A new city ordinance introduced to the San Francisco Board of Supervisors today could provide part-time hourly employees working at chain stores in San Francisco with more predictable schedules and incomes.
San Francisco Board of Supervisors President David Chiu announced the legislation today saying that the ordinance, if enacted, would be the first in the country to require predictable schedules and provide compensation to part-time workers for last-minute schedule changes made by employers.
The legislation is the second part to the Family Friendly Workplace Ordinance that passed last year allowing employees to request flexible or predictable working arrangements in order to assist with caregiving responsibilities, according to the city’s Department of Human Resources.
Chiu said the issue of predictable schedules didn’t make it into the Family Friendly Workplace Ordinance but said that over the last year a Predictable Scheduling Task Force representing laborers, working families, and employers convened to specifically address the topic.
Chiu said the working group found that “unpredictable schedules and last-minute on-call practices threaten economic security” as well as create work-family conflicts and undermine workers’ well-being.
Chiu said chain stores, defined as employers with 20 or more employees and with at least 11 locations nationwide, have the ability to provide schedules with greater predictability to their employees, but don’t have incentive to do so.
Chiu said the group heard from part-time workers who “can’t tell their families in any given week when they will work and how much they will earn.”
The working group also heard presentations from experts in labor practices such as Dr. Susan Lambert from the University of Chicago’s School of Social Service Administration.
Lambert drew attention to nationwide labor issues that result due to erratic schedules and explained to the working group how San Francisco workers are negatively impacted by unpredictable and unstable work hours.
If enacted, the ordinance would require about 1,250 establishments in the city, which make up about 5 percent of the city’s workforce, to provide their workers with schedules two weeks in advance. The employers would also be required to issue predictable pay to workers for any last-minute schedule changes.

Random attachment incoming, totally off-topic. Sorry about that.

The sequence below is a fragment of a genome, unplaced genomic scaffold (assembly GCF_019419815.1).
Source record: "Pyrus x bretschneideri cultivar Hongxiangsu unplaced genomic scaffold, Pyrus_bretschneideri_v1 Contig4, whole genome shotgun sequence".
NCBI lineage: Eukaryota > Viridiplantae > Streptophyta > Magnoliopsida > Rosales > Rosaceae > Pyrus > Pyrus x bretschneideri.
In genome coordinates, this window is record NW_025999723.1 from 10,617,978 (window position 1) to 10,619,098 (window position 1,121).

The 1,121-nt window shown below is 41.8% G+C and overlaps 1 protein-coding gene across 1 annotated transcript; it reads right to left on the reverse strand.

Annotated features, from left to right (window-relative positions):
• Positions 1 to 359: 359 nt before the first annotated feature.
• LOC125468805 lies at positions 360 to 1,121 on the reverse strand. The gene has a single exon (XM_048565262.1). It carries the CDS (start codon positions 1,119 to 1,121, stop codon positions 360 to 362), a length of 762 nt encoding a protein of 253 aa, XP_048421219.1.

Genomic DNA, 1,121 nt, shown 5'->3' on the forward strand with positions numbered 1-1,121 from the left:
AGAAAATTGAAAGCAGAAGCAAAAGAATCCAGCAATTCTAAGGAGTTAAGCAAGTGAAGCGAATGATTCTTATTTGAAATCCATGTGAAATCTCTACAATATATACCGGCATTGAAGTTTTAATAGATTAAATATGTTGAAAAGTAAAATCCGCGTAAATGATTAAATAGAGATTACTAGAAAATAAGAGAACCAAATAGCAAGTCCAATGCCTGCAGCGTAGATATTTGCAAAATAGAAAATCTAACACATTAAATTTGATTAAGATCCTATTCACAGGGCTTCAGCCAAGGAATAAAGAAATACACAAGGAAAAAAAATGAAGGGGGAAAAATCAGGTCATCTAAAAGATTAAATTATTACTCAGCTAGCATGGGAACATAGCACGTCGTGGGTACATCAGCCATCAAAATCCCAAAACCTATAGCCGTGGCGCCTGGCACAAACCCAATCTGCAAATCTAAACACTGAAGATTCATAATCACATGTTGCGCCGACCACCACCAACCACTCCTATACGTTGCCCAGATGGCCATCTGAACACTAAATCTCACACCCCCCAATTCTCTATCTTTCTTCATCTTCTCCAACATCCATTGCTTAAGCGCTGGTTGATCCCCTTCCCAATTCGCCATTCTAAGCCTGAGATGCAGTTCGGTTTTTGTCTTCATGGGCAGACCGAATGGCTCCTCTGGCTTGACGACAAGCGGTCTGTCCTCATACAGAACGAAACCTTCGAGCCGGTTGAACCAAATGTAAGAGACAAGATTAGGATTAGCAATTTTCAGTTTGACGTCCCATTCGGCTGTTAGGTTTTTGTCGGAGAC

Additionally, the ordinance would require large employers to provide part-time workers with equal access to promotions, pay and time-off as full-time employees receive.
The ordinance would impact over 35,000 employees in San Francisco, Chiu said.
According to the city’s Office of Labor Standards Enforcement, aside from state and federal labor laws, there are only two citywide labor laws that must be followed by all employers in San Francisco: the Minimum Wage Ordinance and the Paid Sick Leave Ordinance.
In addition to the Family Friendly Workplace Ordinance, two citywide labor laws apply to all employers with 20 or more employees: the Health Care Security Ordinance, which requires employers to spend a minimum amount on health care for employees, and the Fair Chance Ordinance, requiring employers to review an individual’s qualifications before inquiring about their arrest and conviction records.
The ordinance was applauded by numerous organizations today, including Next Generation, which works to promote policies that have a positive impact on children and families.
Jobs With Justice San Francisco, a workers’ rights alliance also lauded the ordinance’s introduction.
The alliance’s executive director Gordon Mar said, “This legislation demonstrates real progress in the fight to confront the sharp economic inequality plaguing too many people in our community.”
He echoed the sentiments of both San Francisco supervisors Chiu and Eric Mar who said today that a higher minimum wage alone is not enough to survive in San Francisco.
Hannah Albarazi, Bay City News